Remember those 26 one-run wins the Cubs eked out a year ago?
The baseball gods must be trying to even the score.
The Cubs lost another head-shaker Saturday when the Pirates completed a sensational double play to end the game. The final score of 3-2 should appear familiar by now. It was the Cubs' third 3-2 loss in their last four games.
"You break even on these kinds of games during the year," said pitcher Matt Clement, who can only hope so.
Clement, the 27-year-old right-hander who came to Chicago with a reputation for wildness, didn't walk a batter Saturday. And he struck out a career-high 12. But it wasn't enough.
"To lose with that kind of stuff is unfair," Cubs manager Don Baylor said. "We just can't put it together where we have good pitching and good hitting in the same day."
The Cubs collected only six hits, and not enough came at the right time.
"When a guy bunts right through a ball and you take a secondary lead, you're dead," Baylor said.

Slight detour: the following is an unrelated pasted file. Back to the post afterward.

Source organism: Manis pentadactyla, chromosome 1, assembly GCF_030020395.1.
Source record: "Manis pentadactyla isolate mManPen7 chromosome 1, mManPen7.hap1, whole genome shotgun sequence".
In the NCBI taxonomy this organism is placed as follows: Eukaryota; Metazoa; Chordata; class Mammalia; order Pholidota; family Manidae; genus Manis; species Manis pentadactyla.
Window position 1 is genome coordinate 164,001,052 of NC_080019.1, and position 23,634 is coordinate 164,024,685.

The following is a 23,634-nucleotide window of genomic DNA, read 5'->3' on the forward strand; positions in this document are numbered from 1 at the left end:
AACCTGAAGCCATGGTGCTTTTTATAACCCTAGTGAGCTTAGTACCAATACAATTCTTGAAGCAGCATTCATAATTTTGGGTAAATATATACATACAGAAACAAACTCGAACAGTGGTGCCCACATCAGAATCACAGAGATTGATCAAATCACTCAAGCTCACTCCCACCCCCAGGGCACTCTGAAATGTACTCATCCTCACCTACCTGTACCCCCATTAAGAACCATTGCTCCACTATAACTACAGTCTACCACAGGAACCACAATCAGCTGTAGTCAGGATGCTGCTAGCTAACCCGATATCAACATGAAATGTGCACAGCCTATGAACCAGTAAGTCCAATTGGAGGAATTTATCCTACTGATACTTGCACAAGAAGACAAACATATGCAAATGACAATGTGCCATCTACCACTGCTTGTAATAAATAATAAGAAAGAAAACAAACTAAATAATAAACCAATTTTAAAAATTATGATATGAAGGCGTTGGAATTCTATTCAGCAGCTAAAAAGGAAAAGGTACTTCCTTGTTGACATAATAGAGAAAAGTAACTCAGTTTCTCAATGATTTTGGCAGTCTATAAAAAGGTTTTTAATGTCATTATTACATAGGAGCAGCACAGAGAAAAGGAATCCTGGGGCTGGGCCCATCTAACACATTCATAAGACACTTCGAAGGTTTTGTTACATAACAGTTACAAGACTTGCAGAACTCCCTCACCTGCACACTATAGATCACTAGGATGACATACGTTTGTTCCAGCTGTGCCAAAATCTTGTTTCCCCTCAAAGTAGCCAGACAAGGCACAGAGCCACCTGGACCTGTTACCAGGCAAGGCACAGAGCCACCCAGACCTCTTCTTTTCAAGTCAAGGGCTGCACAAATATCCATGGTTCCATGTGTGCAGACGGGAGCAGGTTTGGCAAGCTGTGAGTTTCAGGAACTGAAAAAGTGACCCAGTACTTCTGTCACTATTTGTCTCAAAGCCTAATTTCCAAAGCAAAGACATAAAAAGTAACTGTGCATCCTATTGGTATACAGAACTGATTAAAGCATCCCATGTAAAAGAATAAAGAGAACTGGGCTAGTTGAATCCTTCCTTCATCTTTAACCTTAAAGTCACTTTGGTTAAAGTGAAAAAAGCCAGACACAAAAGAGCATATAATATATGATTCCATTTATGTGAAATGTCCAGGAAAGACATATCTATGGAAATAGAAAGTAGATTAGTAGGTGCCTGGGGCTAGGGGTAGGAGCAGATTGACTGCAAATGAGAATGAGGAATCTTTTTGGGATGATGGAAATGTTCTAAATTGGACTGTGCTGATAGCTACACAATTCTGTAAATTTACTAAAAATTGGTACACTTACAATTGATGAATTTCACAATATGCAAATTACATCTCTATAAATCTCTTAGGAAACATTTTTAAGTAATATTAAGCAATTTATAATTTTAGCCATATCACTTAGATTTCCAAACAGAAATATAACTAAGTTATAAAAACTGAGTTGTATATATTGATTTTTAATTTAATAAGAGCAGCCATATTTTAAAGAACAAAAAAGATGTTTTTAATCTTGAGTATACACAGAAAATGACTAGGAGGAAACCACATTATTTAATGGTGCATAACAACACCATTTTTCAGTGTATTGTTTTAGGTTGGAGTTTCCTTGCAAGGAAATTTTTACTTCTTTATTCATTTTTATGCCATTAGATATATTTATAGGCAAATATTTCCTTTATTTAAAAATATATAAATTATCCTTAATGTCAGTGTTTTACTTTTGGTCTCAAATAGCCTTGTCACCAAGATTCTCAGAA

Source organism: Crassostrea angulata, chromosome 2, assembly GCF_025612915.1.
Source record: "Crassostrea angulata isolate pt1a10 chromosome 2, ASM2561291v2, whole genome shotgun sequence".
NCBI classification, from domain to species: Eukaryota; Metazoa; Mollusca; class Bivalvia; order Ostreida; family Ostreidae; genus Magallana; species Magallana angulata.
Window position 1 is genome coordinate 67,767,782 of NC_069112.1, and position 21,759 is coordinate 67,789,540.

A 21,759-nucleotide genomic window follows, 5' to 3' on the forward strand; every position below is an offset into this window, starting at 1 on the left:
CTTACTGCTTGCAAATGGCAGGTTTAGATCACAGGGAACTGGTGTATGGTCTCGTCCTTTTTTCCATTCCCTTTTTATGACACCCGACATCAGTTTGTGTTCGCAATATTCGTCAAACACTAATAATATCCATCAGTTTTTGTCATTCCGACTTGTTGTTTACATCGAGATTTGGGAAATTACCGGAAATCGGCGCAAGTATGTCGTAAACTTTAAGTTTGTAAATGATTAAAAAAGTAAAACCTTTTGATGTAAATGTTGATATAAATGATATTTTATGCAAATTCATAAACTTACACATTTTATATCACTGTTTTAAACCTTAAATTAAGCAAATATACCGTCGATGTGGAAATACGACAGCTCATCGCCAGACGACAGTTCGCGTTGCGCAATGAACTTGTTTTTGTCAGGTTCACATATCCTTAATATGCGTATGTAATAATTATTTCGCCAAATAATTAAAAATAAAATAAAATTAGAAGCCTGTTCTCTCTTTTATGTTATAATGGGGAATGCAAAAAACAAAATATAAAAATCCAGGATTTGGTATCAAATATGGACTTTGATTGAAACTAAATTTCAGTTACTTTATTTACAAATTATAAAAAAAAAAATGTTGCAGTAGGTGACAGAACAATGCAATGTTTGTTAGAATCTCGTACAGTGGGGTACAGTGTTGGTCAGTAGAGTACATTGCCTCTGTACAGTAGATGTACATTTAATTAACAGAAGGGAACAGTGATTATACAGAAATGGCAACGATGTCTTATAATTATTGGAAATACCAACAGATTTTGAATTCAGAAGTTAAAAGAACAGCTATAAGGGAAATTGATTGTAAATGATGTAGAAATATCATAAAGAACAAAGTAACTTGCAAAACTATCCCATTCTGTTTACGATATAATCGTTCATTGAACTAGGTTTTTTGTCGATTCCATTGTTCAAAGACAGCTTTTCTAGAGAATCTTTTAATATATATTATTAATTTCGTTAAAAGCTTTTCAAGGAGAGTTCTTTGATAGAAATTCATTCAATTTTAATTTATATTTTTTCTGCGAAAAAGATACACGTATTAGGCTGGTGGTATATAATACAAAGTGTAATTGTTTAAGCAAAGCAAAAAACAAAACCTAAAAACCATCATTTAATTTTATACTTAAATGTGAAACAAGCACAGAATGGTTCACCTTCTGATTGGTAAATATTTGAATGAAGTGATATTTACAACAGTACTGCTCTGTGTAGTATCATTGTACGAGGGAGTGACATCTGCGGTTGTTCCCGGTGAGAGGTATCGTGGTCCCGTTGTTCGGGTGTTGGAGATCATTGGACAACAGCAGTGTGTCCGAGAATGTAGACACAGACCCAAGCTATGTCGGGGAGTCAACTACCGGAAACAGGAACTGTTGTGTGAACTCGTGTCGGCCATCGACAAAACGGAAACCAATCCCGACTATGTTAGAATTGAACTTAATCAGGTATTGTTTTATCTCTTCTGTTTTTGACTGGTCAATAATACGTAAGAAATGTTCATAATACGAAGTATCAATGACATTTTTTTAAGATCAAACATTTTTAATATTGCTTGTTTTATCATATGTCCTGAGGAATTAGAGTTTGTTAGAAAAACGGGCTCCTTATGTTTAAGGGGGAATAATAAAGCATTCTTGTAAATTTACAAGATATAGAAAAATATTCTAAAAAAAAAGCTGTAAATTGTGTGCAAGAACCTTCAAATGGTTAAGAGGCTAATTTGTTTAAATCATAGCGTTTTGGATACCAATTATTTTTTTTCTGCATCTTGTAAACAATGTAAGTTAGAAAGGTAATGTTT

Although Gonzalez was batting .417, Baylor called for the sacrifice because Gonzalez is a proficient bunter--he led the American League with 16 sacrifice bunts in 2000--and he wanted to avoid a double play.
"If we're swinging the bats well, I probably let him swing there," Baylor said. "But we're scrambling for runs. Sure, he's hitting fifth, but if [Moises] Alou's there, I'm not bunting."
After missing the bunt Gonzalez lined a shot to deep left field that Brian Giles snared.
"It wasn't my day at the plate," Gonzalez said.
He got confirmation of that in the ninth.
After McGriff drove in Delino DeShields to cut Pittsburgh's lead to 3-2, Gonzalez sent a sharp grounder up the middle with one out and runners on the corners.
"I thought it was going through and then I see [the play] developing and I can't believe what's happening," Gonzalez said. "I was kind of shocked."
Shortstop Jack Wilson made the stop and flipped the ball to Pokey Reese with his glove. Reese turned and fired to first as Gonzalez lunged toward the bag with a headfirst slide.
"I was just trying to get every inch I could," he said.
But the Cubs came up an inch or two short again.
For Clement, a native of nearby Butler, Pa., who left 30 passes for friends and family members, it was little consolation that he had delivered just the third no-walk outing in 100 career starts.
"In the past I've come in here and pitched about two innings," he said. "At least I was able to let them enjoy watching me pitch for a good bit of the game. But a loss is a loss."